After Las Vegas: Shire author reflects

As I was going through the checkout recently, a lady commented on the national paper that lay across my groceries. “Tragedy. It’s everywhere!” Her remark referred to an inferno-like picture of a truck crash in Singleton after it had been stolen and driven recklessly down the New England Highway causing chaos along the way.

She went on to comment about many of the other tragic stories, that now seem commonplace, sprawled across our media. Floods, fires, family violence, and of course the recent mass shooting in Las Vegas. 

I was married in Las Vegas so it will always have a special connection for me. But for others it was now connected with bloodshed and death, as it took its place in America’s modern history as the worst mass shooting. Not a title anyone wants to read about, let alone own.   

It seems the lady in the checkout is right: there is tragedy everywhere. But while I feel deep empathy and compassion for the victims of tragedies, I can’t help but think that we as a society need to do something constructive with it. To somehow turn tragedy into transformation.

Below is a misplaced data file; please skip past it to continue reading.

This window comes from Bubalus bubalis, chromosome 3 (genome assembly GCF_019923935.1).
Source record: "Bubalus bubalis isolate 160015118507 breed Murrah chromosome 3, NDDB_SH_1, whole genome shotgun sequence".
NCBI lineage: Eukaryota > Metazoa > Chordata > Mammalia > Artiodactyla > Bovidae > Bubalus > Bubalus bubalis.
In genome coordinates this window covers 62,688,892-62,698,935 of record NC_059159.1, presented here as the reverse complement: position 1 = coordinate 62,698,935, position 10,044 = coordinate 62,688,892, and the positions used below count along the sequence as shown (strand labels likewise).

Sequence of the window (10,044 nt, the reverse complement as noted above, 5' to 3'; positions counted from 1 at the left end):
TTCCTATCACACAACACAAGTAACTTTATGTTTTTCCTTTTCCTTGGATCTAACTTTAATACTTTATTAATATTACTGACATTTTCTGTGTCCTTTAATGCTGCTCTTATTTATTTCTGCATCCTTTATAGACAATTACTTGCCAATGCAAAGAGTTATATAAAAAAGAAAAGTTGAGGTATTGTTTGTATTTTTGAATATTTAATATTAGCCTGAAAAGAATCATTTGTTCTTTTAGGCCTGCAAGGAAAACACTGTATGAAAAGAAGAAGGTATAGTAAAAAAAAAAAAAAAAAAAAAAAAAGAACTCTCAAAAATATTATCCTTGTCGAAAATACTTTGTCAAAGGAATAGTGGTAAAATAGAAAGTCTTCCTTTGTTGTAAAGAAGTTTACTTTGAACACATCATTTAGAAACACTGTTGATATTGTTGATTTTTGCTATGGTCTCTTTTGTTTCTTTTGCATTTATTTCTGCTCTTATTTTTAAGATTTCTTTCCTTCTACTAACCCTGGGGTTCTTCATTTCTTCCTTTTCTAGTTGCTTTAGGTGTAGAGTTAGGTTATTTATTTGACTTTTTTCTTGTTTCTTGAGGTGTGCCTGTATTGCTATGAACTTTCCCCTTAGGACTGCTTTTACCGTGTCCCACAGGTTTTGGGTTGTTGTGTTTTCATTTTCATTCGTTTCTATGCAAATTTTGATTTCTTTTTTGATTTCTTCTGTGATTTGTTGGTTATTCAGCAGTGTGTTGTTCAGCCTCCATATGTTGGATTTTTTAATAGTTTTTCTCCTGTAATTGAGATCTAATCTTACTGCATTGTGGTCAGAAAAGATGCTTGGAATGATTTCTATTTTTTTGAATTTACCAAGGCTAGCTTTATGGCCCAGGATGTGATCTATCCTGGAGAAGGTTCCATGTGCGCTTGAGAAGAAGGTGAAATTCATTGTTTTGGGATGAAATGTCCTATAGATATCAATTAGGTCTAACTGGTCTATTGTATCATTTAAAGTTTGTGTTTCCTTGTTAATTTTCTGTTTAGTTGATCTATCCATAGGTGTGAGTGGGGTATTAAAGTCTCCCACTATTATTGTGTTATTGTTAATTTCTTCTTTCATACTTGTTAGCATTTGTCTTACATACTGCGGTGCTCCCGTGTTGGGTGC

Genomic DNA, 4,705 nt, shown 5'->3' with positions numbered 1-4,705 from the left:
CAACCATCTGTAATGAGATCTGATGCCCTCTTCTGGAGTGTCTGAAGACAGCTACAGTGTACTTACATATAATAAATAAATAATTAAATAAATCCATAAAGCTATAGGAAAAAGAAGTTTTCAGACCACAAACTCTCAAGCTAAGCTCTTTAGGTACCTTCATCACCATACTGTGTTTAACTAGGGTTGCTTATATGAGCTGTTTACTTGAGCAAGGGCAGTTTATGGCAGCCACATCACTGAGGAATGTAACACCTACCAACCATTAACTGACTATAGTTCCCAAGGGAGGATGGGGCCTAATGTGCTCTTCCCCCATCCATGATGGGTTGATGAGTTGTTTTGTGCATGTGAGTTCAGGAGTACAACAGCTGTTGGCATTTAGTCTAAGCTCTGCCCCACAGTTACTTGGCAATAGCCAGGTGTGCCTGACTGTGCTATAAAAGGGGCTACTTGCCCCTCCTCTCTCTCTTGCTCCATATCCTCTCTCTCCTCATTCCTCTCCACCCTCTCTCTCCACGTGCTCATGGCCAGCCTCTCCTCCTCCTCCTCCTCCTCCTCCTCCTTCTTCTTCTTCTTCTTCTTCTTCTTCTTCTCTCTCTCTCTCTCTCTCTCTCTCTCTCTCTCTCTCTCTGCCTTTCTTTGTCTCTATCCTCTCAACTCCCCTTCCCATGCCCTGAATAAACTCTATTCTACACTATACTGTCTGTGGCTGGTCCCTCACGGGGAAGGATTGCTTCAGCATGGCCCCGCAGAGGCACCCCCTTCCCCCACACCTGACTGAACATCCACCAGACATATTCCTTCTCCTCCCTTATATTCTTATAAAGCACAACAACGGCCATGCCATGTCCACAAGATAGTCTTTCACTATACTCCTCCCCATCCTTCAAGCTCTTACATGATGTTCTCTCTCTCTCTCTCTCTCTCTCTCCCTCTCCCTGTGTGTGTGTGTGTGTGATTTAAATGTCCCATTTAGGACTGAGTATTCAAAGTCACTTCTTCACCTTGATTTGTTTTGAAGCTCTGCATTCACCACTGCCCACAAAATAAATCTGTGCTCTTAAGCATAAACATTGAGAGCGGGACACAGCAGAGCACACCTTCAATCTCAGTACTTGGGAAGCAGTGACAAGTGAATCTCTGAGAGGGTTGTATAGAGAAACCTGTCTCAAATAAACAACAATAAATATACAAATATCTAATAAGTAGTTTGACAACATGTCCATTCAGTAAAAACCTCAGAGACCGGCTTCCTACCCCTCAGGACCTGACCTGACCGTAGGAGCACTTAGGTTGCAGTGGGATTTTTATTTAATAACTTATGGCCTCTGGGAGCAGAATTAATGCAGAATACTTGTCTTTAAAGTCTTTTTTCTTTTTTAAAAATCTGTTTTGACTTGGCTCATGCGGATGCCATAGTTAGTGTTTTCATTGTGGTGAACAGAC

Grieving is an essential part of the process, but wallowing or harping on the negativity that is so prevalent, seems to only breed more negativity and despair. For inspiration, we’ve only got to look to our national torchbearer against domestic violence, Rosie Batty. If she can turn her tragic event into something positive, then surely so can we.

So what can we do? We can light a candle and send prayers to the victims and their families – don’t underestimate the power of love. (There have been studies demonstrating the power of prayer and energy healing. And if it’s our natural response in a crisis, then go with it.) We can take action on matters that matter to us by writing to our federal MPs. In this small, but pivotal way we may be able to have influence over critical issues such as gun control. In light of recent events, surely preventing another Port Arthur massacre must remain a priority?

We can also live life to the fullest, each and every day. No one knows for sure when their time will be up, so we might as well make the most of what we have. Spend time with family; take up that hobby; see the world; follow those dreams; hug more; laugh more; find joy in your work; and be thankful as often as possible.  

Sharon Halliday is a Eurobodalla author and blogger.